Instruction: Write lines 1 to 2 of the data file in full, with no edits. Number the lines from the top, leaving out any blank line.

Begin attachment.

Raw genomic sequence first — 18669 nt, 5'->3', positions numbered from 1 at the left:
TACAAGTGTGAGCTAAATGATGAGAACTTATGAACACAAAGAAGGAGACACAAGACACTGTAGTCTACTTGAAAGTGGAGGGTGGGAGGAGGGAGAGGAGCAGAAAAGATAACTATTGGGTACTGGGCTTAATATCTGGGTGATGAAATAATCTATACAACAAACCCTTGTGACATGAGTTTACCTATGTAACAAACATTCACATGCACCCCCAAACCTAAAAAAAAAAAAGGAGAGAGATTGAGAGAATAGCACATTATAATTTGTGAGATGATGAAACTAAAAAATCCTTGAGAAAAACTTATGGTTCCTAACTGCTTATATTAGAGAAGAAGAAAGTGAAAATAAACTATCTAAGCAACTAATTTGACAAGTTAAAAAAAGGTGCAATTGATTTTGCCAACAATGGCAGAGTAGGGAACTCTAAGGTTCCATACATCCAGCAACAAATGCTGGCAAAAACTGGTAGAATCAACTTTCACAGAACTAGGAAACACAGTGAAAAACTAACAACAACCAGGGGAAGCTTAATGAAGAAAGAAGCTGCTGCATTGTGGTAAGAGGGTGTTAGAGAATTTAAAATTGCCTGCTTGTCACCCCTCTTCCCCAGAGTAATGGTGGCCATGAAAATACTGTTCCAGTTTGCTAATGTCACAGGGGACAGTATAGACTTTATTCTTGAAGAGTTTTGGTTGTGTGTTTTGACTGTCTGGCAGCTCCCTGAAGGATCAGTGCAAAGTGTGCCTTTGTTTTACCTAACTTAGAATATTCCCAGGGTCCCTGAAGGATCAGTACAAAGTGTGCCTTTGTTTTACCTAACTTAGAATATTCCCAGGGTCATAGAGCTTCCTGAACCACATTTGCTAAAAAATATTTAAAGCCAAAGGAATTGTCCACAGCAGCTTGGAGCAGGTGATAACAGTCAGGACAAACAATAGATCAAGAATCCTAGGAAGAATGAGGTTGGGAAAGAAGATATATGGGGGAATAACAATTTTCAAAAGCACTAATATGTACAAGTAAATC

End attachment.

Raw genomic sequence first — 18669 nt, 5'->3', positions numbered from 1 at the left:
TACAAGTGTGAGCTAAATGATGAGAACTTATGAACACAAAGAAGGAGACACAAGACACTGTAGTCTACTTGAAAGTGGAGGGTGGGAGGAGGGAGAGGAGCAGAAAAGATAACTATTGGGTACTGGGCTTAATATCTGGGTGATGAAATAATCTATACAACAAACCCTTGTGACATGAGTTTACCTATGTAACAAACATTCACATGCACCCCCAAACCTAAAAAAAAAAAAGGAGAGAGATTGAGAGAATAGCACATTATAATTTGTGAGATGATGAAACTAAAAAATCCTTGAGAAAAACTTATGGTTCCTAACTGCTTATATTAGAGAAGAAGAAAGTGAAAATAAACTATCTAAGCAACTAATTTGACAAGTTAAAAAAAGGTGCAATTGATTTTGCCAACAATGGCAGAGTAGGGAACTCTAAGGTTCCATACATCCAGCAACAAATGCTGGCAAAAACTGGTAGAATCAACTTTCACAGAACTAGGAAACACAGTGAAAAACTAACAACAACCAGGGGAAGCTTAATGAAGAAAGAAGCTGCTGCATTGTGGTAAGAGGGTGTTAGAGAATTTAAAATTGCCTGCTTGTCACCCCTCTTCCCCAGAGTAATGGTGGCCATGAAAATACTGTTCCAGTTTGCTAATGTCACAGGGGACAGTATAGACTTTATTCTTGAAGAGTTTTGGTTGTGTGTTTTGACTGTCTGGCAGCTCCCTGAAGGATCAGTGCAAAGTGTGCCTTTGTTTTACCTAACTTAGAATATTCCCAGGGTCCCTGAAGGATCAGTACAAAGTGTGCCTTTGTTTTACCTAACTTAGAATATTCCCAGGGTCATAGAGCTTCCTGAACCACATTTGCTAAAAAATATTTAAAGCCAAAGGAATTGTCCACAGCAGCTTGGAGCAGGTGATAACAGTCAGGACAAACAATAGATCAAGAATCCTAGGAAGAATGAGGTTGGGAAAGAAGATATATGGGGGAATAACAATTTTCAAAAGCACTAATATGTACAAGTAAATC